Higher vitamin D dietary intake is associated with
a lower risk of developing Alzheimer’s disease, according to the
research conducted by a
team led by Cedric Annweiler, MD, PhD, at the Angers University Hospital
Similarly, investigators led by Yelena Slinin, MD,
MS, at the VA Medical Center in Minneapolis
found that low vitamin D
levels among older women are associated with higher odds of global
cognitive impairment (impairments in all cognitive areas) and a higher
risk of global cognitive decline.
Slinin’s group based its analysis on 6,257
community-dwelling older women who had vitamin D levels measured during
the Study of Osteopathic Fractures and whose cognitive function was
tested by the Mini-Mental State Examination and/or Trail Making Test
Very low levels of vitamin D (less than 10
nanograms per milliliter of blood serum) among older women were
associated with higher odds of global cognitive impairment at baseline,
and low vitamin D levels (less than 20 nanograms per milliliter) among
cognitively-impaired women were associated with a higher risk of
incident global cognitive decline, as measured by performance on the
Mini-Mental State Examination.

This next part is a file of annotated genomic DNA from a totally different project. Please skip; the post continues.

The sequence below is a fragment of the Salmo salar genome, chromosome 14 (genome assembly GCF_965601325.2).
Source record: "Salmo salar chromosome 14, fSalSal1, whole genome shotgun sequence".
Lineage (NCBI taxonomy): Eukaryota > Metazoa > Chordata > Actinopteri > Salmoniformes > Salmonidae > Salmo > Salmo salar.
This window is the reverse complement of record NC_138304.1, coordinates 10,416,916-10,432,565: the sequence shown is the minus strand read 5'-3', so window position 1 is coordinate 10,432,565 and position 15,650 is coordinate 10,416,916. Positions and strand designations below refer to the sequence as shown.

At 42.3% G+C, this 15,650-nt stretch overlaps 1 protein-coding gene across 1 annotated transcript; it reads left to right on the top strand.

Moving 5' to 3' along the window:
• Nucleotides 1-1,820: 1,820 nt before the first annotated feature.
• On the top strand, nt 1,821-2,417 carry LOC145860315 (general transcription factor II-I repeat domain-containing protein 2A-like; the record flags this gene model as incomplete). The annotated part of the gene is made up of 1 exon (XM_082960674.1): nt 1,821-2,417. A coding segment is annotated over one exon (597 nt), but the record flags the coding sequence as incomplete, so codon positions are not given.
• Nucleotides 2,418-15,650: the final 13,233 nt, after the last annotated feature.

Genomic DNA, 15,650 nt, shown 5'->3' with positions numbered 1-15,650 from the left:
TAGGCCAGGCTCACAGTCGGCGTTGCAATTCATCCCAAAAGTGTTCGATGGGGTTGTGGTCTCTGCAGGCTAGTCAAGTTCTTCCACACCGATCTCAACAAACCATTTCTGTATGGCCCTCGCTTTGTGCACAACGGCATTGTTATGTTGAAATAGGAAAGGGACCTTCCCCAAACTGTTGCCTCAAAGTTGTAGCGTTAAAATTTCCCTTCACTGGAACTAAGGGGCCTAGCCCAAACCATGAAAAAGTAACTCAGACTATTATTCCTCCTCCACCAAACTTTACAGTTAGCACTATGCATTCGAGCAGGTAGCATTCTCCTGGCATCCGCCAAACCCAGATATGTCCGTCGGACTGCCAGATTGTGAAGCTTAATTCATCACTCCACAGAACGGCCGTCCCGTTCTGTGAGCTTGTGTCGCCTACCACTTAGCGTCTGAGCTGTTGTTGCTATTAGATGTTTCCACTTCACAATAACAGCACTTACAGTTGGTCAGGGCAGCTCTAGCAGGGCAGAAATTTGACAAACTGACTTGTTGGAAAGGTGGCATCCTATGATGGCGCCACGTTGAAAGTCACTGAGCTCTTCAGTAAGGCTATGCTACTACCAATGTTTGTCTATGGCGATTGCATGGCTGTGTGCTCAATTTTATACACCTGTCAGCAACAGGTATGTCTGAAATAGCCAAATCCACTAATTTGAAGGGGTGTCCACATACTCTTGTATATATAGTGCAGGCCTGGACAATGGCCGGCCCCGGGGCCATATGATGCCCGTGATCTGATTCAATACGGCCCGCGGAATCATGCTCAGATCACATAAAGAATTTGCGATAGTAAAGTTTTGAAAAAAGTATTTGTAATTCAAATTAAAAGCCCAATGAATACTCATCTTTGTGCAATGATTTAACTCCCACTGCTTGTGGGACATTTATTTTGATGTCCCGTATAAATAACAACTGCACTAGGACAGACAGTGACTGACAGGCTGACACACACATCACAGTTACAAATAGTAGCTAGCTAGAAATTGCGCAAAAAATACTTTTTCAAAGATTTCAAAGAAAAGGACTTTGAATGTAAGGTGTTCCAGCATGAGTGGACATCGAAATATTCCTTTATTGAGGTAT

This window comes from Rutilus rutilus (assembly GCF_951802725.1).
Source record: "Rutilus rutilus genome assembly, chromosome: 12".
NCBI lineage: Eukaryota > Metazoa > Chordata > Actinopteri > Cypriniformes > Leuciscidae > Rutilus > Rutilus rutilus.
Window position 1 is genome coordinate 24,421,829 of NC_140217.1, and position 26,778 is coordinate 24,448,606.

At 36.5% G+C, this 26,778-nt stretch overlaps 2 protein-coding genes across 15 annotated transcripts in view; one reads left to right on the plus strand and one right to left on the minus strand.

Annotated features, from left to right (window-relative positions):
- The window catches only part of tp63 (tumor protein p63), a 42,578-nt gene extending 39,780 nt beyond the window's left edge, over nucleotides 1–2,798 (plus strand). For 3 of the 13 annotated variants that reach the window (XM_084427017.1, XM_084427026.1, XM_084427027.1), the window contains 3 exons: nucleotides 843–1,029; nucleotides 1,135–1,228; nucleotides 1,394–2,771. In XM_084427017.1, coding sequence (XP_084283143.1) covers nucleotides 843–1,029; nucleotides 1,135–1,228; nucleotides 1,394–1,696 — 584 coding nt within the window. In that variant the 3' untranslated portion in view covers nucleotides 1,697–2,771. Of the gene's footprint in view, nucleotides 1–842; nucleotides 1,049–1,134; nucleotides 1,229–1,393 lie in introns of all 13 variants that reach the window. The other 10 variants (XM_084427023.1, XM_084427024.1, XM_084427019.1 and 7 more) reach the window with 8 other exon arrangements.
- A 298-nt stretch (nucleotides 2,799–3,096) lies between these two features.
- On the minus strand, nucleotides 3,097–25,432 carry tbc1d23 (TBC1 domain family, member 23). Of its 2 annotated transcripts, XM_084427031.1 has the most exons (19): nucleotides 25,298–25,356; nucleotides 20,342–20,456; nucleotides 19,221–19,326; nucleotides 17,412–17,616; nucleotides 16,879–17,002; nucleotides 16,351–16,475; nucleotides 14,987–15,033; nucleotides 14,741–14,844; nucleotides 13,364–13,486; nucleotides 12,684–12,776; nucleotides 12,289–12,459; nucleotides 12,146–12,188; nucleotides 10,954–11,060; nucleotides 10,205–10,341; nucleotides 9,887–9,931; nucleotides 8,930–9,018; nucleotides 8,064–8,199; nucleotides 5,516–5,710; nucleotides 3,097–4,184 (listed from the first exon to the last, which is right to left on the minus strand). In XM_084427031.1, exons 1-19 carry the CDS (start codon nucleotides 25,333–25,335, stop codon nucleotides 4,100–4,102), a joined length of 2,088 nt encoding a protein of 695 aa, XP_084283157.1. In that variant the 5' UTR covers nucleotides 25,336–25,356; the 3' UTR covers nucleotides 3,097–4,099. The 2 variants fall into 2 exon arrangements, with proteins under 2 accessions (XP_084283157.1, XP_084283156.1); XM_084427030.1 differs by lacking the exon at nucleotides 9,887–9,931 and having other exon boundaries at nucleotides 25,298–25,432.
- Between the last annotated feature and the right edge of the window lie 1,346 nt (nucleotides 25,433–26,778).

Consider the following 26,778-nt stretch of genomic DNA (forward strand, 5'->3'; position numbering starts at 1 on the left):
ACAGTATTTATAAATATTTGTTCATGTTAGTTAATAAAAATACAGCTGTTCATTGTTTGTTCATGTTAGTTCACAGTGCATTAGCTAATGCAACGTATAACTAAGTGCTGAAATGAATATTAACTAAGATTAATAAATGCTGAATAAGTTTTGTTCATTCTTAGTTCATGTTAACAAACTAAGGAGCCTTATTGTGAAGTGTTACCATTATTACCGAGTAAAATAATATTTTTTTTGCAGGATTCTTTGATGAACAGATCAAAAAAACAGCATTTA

Annweieler’s team’s findings were based on data
from 498 community-dwelling women who participated in the Toulouse
cohort of the Epidemiology of Osteoporosis study.
Among this population, women who developed
Alzheimer’s disease had lower baseline vitamin D intakes (an average of
50.3 micrograms per week) than those who developed other dementias (an
average of 63.6 micrograms per week) or no dementia at all (an average
of 59.0 micrograms per week).
Earlier Study Finds Low Vitamin D Linked to
Disability for Men and Women
These reports follow an
article published in the
Journals of Gerontology Series A earlier this year that found that both
men and women who don’t get enough vitamin D - either from diet,
supplements, or sun exposure - may be at increased risk of developing
mobility limitations and disability.